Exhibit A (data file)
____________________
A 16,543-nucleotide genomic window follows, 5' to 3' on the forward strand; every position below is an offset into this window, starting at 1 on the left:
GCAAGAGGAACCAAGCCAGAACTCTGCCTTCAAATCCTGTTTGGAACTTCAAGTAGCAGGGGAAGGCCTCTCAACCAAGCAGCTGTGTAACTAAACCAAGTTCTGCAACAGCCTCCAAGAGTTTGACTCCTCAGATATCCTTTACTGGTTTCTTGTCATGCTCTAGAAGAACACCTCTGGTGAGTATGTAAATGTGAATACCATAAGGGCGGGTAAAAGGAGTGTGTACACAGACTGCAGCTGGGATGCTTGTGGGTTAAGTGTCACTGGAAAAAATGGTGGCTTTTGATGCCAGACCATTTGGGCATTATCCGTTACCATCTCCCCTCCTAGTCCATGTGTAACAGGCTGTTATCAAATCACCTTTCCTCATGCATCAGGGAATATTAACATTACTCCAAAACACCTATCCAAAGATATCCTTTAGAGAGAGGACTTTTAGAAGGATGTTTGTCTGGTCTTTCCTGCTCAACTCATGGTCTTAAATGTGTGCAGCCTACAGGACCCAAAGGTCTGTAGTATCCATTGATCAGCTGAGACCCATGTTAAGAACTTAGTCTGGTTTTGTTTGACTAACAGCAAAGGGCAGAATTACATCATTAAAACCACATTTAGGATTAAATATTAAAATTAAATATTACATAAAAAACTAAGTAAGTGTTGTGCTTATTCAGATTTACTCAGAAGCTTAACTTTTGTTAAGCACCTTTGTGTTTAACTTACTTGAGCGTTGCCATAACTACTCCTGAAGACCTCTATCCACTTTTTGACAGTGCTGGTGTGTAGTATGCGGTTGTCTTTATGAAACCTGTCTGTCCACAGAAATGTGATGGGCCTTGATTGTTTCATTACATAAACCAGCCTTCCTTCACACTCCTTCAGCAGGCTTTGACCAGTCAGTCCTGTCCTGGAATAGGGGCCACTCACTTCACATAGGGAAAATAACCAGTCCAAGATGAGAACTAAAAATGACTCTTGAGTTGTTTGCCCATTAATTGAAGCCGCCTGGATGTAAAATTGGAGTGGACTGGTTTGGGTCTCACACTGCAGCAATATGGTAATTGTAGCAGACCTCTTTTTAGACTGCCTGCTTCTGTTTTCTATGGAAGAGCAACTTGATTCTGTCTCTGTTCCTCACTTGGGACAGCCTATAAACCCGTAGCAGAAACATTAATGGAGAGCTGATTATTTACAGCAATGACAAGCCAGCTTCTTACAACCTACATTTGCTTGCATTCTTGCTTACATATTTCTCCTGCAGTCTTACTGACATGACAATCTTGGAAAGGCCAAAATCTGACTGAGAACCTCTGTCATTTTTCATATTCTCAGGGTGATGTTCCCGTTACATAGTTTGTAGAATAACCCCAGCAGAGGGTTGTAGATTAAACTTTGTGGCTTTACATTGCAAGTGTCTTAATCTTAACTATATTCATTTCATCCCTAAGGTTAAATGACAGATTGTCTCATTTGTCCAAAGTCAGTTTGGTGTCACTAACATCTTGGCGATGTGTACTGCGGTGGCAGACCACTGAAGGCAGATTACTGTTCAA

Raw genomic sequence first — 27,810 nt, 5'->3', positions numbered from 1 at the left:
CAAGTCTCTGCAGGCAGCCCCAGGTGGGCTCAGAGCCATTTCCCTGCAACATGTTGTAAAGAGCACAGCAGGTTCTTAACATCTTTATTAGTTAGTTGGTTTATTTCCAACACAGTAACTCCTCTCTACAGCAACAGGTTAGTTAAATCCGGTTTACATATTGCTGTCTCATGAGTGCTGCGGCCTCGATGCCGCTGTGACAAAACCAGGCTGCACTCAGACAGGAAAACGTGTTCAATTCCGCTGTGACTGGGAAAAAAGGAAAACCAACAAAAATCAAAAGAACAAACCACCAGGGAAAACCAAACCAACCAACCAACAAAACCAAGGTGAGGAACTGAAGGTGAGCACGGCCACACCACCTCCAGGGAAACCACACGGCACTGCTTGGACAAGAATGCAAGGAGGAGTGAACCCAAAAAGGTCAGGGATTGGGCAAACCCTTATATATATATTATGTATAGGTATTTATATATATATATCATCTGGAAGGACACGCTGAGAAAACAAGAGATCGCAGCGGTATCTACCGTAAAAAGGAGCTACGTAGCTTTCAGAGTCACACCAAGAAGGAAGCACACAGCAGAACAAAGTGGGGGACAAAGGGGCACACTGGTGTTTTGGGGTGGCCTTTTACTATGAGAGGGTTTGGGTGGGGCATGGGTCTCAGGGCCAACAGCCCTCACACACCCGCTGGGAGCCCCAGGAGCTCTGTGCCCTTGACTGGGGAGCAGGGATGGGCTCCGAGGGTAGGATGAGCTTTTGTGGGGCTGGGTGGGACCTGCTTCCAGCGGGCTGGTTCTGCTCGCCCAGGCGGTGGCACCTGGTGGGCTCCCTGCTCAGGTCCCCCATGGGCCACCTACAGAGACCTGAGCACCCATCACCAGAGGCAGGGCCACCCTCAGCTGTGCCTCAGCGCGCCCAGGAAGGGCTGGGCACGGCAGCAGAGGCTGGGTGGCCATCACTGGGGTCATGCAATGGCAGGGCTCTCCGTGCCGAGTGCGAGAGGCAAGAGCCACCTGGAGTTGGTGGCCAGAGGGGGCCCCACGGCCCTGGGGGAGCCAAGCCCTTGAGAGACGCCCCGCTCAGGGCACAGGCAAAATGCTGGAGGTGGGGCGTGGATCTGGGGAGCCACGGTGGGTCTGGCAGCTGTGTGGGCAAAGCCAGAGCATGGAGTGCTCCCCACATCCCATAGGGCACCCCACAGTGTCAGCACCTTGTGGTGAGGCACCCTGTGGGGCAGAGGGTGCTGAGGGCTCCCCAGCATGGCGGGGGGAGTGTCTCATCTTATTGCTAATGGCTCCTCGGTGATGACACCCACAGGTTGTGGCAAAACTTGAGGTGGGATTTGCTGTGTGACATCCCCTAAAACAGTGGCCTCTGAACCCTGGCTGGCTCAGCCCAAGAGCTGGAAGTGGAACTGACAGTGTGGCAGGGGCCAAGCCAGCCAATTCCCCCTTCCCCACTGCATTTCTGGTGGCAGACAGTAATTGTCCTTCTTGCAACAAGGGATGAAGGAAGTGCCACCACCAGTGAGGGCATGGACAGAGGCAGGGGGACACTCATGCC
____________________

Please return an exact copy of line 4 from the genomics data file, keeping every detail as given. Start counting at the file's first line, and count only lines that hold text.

CAAGTCTCTGCAGGCAGCCCCAGGTGGGCTCAGAGCCATTTCCCTGCAACATGTTGTAAAGAGCACAGCAGGTTCTTAACATCTTTATTAGTTAGTTGGTTTATTTCCAACACAGTAACTCCTCTCTACAGCAACAGGTTAGTTAAATCCGGTTTACATATTGCTGTCTCATGAGTGCTGCGGCCTCGATGCCGCTGTGACAAAACCAGGCTGCACTCAGACAGGAAAACGTGTTCAATTCCGCTGTGACTGGGAAAAAAGGAAAACCAACAAAAATCAAAAGAACAAACCACCAGGGAAAACCAAACCAACCAACCAACAAAACCAAGGTGAGGAACTGAAGGTGAGCACGGCCACACCACCTCCAGGGAAACCACACGGCACTGCTTGGACAAGAATGCAAGGAGGAGTGAACCCAAAAAGGTCAGGGATTGGGCAAACCCTTATATATATATTATGTATAGGTATTTATATATATATATCATCTGGAAGGACACGCTGAGAAAACAAGAGATCGCAGCGGTATCTACCGTAAAAAGGAGCTACGTAGCTTTCAGAGTCACACCAAGAAGGAAGCACACAGCAGAACAAAGTGGGGGACAAAGGGGCACACTGGTGTTTTGGGGTGGCCTTTTACTATGAGAGGGTTTGGGTGGGGCATGGGTCTCAGGGCCAACAGCCCTCACACACCCGCTGGGAGCCCCAGGAGCTCTGTGCCCTTGACTGGGGAGCAGGGATGGGCTCCGAGGGTAGGATGAGCTTTTGTGGGGCTGGGTGGGACCTGCTTCCAGCGGGCTGGTTCTGCTCGCCCAGGCGGTGGCACCTGGTGGGCTCCCTGCTCAGGTCCCCCATGGGCCACCTACAGAGACCTGAGCACCCATCACCAGAGGCAGGGCCACCCTCAGCTGTGCCTCAGCGCGCCCAGGAAGGGCTGGGCACGGCAGCAGAGGCTGGGTGGCCATCACTGGGGTCATGCAATGGCAGGGCTCTCCGTGCCGAGTGCGAGAGGCAAGAGCCACCTGGAGTTGGTGGCCAGAGGGGGCCCCACGGCCCTGGGGGAGCCAAGCCCTTGAGAGACGCCCCGCTCAGGGCACAGGCAAAATGCTGGAGGTGGGGCGTGGATCTGGGGAGCCACGGTGGGTCTGGCAGCTGTGTGGGCAAAGCCAGAGCATGGAGTGCTCCCCACATCCCATAGGGCACCCCACAGTGTCAGCACCTTGTGGTGAGGCACCCTGTGGGGCAGAGGGTGCTGAGGGCTCCCCAGCATGGCGGGGGGAGTGTCTCATCTTATTGCTAATGGCTCCTCGGTGATGACACCCACAGGTTGTGGCAAAACTTGAGGTGGGATTTGCTGTGTGACATCCCCTAAAACAGTGGCCTCTGAACCCTGGCTGGCTCAGCCCAAGAGCTGGAAGTGGAACTGACAGTGTGGCAGGGGCCAAGCCAGCCAATTCCCCCTTCCCCACTGCATTTCTGGTGGCAGACAGTAATTGTCCTTCTTGCAACAAGGGATGAAGGAAGTGCCACCACCAGTGAGGGCATGGACAGAGGCAGGGGGACACTCATGCC